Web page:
Just as I am : a memoir / Cicely Tyson ; with Michelle Burford ; foreword by Viola Davis.

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  • Additional Information
    • Publication Information:
      First edition.
    • Abstract:
      Summary: The Academy, Tony, and Emmy Award-winning actor and trailblazer tells her stunning story, looking back at her life and six-decade career.
    • Abstract:
      Summary: Tyson has been blessed to grace the stage and screen for six decades. She has been the church girl who once rarely spoke a word; the teenager who sought solace in the verses of the old hymn for which this book is named. A daughter and mother, a sister, and a friend, she is also an observer of human nature and the dreamer of audacious dreams. Here, in her ninth decade, Tyson is a woman who has something meaningful to say. -- adapted from jacket
    • Content Notes:
      A mighty seed / Viola Davis -- This life -- The vow -- String bean -- Church girl -- Transitions -- The other America -- Unspoken -- Ground shifts -- Divinely guided -- Shoulder taps -- Center stage -- Riverside Park -- Going natural -- 1968 -- Rebecca -- Jane Pittman -- Endings and beginnings -- The ladder -- Roots -- Thanksgiving Day -- Threadbare -- Lesson before dying -- A strong harvest -- Trip to bountiful -- When great trees fall -- Just as I am.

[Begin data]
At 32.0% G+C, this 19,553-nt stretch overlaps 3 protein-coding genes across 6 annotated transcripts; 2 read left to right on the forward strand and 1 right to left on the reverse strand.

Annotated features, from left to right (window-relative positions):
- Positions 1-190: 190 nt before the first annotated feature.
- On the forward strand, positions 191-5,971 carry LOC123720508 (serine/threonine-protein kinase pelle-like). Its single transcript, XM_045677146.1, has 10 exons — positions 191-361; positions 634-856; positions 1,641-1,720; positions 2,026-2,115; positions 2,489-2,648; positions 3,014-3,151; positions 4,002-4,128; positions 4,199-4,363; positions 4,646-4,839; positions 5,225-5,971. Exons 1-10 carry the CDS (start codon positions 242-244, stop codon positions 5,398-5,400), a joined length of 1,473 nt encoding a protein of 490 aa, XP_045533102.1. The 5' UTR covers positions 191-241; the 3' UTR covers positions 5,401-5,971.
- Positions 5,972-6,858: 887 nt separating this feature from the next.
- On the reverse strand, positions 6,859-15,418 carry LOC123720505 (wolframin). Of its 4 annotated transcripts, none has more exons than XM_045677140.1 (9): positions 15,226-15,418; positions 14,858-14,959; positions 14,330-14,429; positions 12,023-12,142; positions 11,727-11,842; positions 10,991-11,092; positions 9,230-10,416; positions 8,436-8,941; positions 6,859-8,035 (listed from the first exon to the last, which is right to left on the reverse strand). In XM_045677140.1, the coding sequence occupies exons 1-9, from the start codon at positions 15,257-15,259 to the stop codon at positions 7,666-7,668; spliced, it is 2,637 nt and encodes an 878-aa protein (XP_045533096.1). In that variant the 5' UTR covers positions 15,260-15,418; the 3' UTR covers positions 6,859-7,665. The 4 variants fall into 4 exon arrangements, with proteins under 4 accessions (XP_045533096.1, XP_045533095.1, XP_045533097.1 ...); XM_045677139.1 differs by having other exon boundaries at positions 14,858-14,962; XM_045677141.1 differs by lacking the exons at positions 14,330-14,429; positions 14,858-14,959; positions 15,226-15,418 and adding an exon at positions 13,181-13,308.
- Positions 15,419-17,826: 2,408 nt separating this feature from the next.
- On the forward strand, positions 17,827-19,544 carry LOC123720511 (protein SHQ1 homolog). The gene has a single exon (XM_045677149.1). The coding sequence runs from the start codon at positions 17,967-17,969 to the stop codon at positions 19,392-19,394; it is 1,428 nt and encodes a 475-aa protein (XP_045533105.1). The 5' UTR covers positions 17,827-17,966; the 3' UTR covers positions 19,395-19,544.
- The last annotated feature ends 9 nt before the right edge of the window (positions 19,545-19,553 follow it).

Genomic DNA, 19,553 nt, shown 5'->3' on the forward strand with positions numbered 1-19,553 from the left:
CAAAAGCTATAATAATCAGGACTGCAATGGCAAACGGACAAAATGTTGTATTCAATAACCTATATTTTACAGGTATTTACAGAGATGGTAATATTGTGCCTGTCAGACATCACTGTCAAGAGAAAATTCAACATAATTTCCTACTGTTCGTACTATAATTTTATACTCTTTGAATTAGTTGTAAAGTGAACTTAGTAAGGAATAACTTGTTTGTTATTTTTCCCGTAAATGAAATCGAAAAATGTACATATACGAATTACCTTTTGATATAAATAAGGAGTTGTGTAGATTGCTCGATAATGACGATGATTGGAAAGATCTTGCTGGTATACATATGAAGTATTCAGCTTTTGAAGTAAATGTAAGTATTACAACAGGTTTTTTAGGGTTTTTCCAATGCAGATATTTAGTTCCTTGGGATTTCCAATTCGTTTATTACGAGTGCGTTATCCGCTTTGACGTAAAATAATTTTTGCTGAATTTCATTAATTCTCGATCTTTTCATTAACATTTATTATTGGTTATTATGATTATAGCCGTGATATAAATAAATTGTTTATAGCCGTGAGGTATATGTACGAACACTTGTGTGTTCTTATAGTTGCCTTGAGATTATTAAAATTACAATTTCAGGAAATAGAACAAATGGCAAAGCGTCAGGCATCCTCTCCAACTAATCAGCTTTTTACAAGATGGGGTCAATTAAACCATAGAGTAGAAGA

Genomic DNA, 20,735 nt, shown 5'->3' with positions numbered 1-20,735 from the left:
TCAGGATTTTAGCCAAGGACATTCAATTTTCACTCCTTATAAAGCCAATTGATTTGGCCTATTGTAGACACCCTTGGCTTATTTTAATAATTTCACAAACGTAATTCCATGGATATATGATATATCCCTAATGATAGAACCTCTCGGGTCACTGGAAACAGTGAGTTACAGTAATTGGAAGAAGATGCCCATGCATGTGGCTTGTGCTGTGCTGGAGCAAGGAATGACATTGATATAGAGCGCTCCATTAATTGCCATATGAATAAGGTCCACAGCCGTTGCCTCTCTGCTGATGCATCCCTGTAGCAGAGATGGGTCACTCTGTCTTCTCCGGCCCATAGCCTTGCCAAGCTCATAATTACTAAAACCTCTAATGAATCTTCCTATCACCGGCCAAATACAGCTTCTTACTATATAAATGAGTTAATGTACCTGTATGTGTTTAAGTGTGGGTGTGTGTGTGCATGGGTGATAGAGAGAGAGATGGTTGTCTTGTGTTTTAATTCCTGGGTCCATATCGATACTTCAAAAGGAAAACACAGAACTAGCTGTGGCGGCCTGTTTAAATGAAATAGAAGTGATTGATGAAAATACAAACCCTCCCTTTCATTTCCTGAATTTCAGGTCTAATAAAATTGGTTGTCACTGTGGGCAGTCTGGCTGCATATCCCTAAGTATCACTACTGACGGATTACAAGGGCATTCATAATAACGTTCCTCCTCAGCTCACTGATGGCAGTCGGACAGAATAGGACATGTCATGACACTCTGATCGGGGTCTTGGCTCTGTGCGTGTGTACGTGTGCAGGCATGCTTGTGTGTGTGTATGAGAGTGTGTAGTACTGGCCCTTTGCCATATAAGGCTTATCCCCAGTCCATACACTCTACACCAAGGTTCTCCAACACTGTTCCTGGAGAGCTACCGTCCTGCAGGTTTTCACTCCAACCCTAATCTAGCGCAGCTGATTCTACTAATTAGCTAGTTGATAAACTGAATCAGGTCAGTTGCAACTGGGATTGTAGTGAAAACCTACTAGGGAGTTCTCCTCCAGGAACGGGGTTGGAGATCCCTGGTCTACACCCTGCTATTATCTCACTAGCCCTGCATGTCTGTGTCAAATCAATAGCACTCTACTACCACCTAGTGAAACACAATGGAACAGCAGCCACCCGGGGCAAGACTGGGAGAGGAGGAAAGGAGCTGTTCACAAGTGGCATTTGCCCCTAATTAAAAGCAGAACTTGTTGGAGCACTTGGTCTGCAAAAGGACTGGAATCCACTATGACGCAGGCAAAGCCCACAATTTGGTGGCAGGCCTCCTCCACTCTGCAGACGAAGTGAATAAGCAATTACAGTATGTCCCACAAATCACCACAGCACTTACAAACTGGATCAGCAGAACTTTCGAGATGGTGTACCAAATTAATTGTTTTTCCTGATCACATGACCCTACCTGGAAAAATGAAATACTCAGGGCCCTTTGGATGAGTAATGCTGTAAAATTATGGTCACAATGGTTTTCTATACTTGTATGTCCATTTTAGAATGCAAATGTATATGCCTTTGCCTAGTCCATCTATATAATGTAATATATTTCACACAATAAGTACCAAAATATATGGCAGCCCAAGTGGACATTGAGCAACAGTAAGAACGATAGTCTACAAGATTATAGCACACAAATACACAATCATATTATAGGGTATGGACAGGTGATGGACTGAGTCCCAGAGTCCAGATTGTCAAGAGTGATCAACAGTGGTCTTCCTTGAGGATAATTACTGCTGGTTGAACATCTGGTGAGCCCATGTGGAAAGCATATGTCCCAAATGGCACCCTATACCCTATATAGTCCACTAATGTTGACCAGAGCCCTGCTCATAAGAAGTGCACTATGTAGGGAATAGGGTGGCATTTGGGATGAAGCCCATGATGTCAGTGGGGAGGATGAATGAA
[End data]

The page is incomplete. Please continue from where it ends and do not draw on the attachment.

• Notes:
      Includes index.
    • ISBN:
    • Accession Number:
    • Accession Number:


Booklist Reviews 2020 December #2

*Starred Review* Cicely Tyson is a living treasure; at 96, she remains passionately outspoken about national affairs, politics, and the entertainment world. Her enthusiasm, intelligence, and wit sparkle across the pages of this engaging and lively memoir. Born in 1924 to Caribbean immigrants, Tyson rose above an imprudent early marriage to become a hardworking single mother. Spotted in a crowd and encouraged to try modeling, she poured her trademark energy and work ethic into this new career, eventually becoming an actor. Along the way, she befriended a who's who of Black talent: Sidney Poitier, Diahann Carroll, Ruby Dee, Ossie Davis, Maya Angelou, and, most notably, Miles Davis, with whom she had a tempestuous and ultimately tragic on-again, off-again marriage. With steely determination and confidence, she pioneered in notable television roles, defied beauty standards by wearing her natural hair, and fought for meaty parts she was deemed "too sexy" to play. Undaunted by racism and sexism, Tyson triumphed in such iconic roles as Rebecca in Sounder, and the lead in The Autobiography of Miss Jane Pittman, confounding Hollywood stereotypes about the abilities and appeal of Black women. Whether discussing the politics of natural hair or the racial violence that led to the Black Lives Matter movement, Tyson speaks with incisive clarity, humor, and moral authority.Women in Focus: The 19th in 2020HIGH-DEMAND BACKSTORY: After six decades of exceptional accomplishments, Tyson's first book will garner ardent attention. Copyright 2020 Booklist Reviews.

LJ Reviews 2020 August